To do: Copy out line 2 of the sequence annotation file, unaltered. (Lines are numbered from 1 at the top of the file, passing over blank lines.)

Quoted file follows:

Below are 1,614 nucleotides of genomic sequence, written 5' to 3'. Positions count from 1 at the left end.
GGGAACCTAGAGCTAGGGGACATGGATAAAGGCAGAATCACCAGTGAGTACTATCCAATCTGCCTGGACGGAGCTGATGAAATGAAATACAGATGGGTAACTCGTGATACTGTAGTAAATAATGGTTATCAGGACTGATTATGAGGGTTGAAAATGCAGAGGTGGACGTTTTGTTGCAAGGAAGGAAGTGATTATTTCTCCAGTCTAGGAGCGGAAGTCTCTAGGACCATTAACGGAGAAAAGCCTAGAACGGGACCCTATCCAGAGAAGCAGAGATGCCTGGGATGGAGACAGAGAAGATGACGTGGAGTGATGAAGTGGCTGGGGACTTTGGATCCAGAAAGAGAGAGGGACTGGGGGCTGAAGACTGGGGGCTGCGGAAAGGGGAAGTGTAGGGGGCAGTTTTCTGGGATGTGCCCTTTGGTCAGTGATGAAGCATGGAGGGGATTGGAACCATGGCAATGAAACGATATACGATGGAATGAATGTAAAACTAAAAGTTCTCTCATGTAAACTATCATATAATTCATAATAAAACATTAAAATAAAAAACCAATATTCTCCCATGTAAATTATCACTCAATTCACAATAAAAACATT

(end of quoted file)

GGGAACCTAGAGCTAGGGGACATGGATAAAGGCAGAATCACCAGTGAGTACTATCCAATCTGCCTGGACGGAGCTGATGAAATGAAATACAGATGGGTAACTCGTGATACTGTAGTAAATAATGGTTATCAGGACTGATTATGAGGGTTGAAAATGCAGAGGTGGACGTTTTGTTGCAAGGAAGGAAGTGATTATTTCTCCAGTCTAGGAGCGGAAGTCTCTAGGACCATTAACGGAGAAAAGCCTAGAACGGGACCCTATCCAGAGAAGCAGAGATGCCTGGGATGGAGACAGAGAAGATGACGTGGAGTGATGAAGTGGCTGGGGACTTTGGATCCAGAAAGAGAGAGGGACTGGGGGCTGAAGACTGGGGGCTGCGGAAAGGGGAAGTGTAGGGGGCAGTTTTCTGGGATGTGCCCTTTGGTCAGTGATGAAGCATGGAGGGGATTGGAACCATGGCAATGAAACGATATACGATGGAATGAATGTAAAACTAAAAGTTCTCTCATGTAAACTATCATATAATTCATAATAAAACATTAAAATAAAAAACCAATATTCTCCCATGTAAATTATCACTCAATTCACAATAAAAACATT